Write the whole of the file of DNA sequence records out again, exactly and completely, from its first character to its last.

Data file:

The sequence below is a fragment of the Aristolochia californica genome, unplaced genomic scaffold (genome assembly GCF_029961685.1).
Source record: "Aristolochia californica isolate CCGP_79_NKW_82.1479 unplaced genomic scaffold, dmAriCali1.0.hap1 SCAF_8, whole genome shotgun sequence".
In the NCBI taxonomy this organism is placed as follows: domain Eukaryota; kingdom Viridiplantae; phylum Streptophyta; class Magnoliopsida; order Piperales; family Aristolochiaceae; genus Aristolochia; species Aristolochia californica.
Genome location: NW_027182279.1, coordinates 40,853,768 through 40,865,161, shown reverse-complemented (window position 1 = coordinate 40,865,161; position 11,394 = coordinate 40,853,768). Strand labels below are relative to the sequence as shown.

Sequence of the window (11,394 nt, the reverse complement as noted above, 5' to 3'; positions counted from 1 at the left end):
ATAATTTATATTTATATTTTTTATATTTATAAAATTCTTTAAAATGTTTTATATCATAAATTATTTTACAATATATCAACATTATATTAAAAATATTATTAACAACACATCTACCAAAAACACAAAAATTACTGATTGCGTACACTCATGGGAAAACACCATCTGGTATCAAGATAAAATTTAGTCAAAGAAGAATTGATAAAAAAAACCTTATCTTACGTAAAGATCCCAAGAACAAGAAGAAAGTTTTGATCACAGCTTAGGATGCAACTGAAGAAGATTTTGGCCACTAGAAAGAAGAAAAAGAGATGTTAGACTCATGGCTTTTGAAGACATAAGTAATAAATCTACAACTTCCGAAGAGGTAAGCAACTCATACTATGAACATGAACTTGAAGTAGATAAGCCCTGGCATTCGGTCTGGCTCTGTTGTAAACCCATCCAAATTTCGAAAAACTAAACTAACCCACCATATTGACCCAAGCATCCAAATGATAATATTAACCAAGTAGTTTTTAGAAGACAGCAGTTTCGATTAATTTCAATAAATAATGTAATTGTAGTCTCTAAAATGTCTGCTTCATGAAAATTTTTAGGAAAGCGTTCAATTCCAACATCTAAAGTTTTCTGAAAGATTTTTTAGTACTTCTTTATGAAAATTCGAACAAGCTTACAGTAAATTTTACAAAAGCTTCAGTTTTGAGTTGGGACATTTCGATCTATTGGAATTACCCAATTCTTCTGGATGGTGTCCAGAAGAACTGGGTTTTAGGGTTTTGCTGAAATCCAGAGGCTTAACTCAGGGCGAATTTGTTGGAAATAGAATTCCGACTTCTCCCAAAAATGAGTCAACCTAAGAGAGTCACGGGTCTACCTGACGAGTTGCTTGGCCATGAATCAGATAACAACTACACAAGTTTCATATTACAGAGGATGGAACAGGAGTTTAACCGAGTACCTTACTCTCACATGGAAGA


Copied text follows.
The sequence below is a fragment of the Aristolochia californica genome, unplaced genomic scaffold (genome assembly GCF_029961685.1).
Source record: "Aristolochia californica isolate CCGP_79_NKW_82.1479 unplaced genomic scaffold, dmAriCali1.0.hap1 SCAF_8, whole genome shotgun sequence".
In the NCBI taxonomy this organism is placed as follows: domain Eukaryota; kingdom Viridiplantae; phylum Streptophyta; class Magnoliopsida; order Piperales; family Aristolochiaceae; genus Aristolochia; species Aristolochia californica.
Genome location: NW_027182279.1, coordinates 40,853,768 through 40,865,161, shown reverse-complemented (window position 1 = coordinate 40,865,161; position 11,394 = coordinate 40,853,768). Strand labels below are relative to the sequence as shown.

Sequence of the window (11,394 nt, the reverse complement as noted above, 5' to 3'; positions counted from 1 at the left end):
ATAATTTATATTTATATTTTTTATATTTATAAAATTCTTTAAAATGTTTTATATCATAAATTATTTTACAATATATCAACATTATATTAAAAATATTATTAACAACACATCTACCAAAAACACAAAAATTACTGATTGCGTACACTCATGGGAAAACACCATCTGGTATCAAGATAAAATTTAGTCAAAGAAGAATTGATAAAAAAAACCTTATCTTACGTAAAGATCCCAAGAACAAGAAGAAAGTTTTGATCACAGCTTAGGATGCAACTGAAGAAGATTTTGGCCACTAGAAAGAAGAAAAAGAGATGTTAGACTCATGGCTTTTGAAGACATAAGTAATAAATCTACAACTTCCGAAGAGGTAAGCAACTCATACTATGAACATGAACTTGAAGTAGATAAGCCCTGGCATTCGGTCTGGCTCTGTTGTAAACCCATCCAAATTTCGAAAAACTAAACTAACCCACCATATTGACCCAAGCATCCAAATGATAATATTAACCAAGTAGTTTTTAGAAGACAGCAGTTTCGATTAATTTCAATAAATAATGTAATTGTAGTCTCTAAAATGTCTGCTTCATGAAAATTTTTAGGAAAGCGTTCAATTCCAACATCTAAAGTTTTCTGAAAGATTTTTTAGTACTTCTTTATGAAAATTCGAACAAGCTTACAGTAAATTTTACAAAAGCTTCAGTTTTGAGTTGGGACATTTCGATCTATTGGAATTACCCAATTCTTCTGGATGGTGTCCAGAAGAACTGGGTTTTAGGGTTTTGCTGAAATCCAGAGGCTTAACTCAGGGCGAATTTGTTGGAAATAGAATTCCGACTTCTCCCAAAAATGAGTCAACCTAAGAGAGTCACGGGTCTACCTGACGAGTTGCTTGGCCATGAATCAGATAACAACTACACAAGTTTCATATTACAGAGGATGGAACAGGAGTTTAACCGAGTACCTTACTCTCACATGGAAGA